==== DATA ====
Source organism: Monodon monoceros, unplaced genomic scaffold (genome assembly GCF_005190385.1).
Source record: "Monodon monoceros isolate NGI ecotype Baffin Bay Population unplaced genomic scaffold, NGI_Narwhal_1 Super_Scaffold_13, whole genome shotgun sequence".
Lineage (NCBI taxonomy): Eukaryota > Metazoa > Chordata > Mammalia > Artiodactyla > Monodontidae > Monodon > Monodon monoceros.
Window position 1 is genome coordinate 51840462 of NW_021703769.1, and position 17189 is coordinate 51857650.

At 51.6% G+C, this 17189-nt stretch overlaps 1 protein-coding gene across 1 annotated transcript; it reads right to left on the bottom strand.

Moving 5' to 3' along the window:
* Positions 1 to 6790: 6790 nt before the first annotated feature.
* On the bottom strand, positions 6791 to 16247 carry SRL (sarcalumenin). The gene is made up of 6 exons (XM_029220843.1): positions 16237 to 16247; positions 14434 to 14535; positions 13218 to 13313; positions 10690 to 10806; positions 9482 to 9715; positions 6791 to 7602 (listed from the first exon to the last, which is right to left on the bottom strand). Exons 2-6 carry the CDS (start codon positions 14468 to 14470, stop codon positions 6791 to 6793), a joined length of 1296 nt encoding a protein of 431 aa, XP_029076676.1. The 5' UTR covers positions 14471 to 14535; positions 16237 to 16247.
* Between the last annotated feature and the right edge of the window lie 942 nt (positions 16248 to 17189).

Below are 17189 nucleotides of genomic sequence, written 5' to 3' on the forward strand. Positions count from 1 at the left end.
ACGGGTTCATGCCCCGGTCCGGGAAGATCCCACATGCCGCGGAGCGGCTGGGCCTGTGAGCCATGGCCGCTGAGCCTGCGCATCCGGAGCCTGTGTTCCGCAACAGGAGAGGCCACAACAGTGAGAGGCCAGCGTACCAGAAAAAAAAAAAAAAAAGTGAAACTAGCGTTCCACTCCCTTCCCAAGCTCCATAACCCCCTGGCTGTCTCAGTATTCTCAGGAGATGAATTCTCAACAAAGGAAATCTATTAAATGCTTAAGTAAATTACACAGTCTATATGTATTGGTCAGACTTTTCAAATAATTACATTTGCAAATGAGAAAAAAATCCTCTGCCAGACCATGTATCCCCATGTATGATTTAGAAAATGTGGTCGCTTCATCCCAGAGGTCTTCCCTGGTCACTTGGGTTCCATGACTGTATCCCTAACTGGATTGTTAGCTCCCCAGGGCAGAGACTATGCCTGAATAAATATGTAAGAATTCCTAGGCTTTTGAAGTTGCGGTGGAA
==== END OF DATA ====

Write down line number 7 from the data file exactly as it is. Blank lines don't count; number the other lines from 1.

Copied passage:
* Positions 1 to 6790: 6790 nt before the first annotated feature.